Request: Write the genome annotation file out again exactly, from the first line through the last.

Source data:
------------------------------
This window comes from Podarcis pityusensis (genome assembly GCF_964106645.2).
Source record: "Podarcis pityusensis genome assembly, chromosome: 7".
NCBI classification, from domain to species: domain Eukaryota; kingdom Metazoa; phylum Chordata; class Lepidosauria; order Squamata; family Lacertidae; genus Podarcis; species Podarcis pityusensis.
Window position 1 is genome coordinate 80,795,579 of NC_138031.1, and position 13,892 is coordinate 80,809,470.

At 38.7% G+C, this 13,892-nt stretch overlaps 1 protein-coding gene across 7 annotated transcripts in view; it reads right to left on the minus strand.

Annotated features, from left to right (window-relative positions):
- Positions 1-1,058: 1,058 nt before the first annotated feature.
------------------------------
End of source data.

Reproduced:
This window comes from Podarcis pityusensis (genome assembly GCF_964106645.2).
Source record: "Podarcis pityusensis genome assembly, chromosome: 7".
NCBI classification, from domain to species: domain Eukaryota; kingdom Metazoa; phylum Chordata; class Lepidosauria; order Squamata; family Lacertidae; genus Podarcis; species Podarcis pityusensis.
Window position 1 is genome coordinate 80,795,579 of NC_138031.1, and position 13,892 is coordinate 80,809,470.

At 38.7% G+C, this 13,892-nt stretch overlaps 1 protein-coding gene across 7 annotated transcripts in view; it reads right to left on the minus strand.

Annotated features, from left to right (window-relative positions):
- Positions 1-1,058: 1,058 nt before the first annotated feature.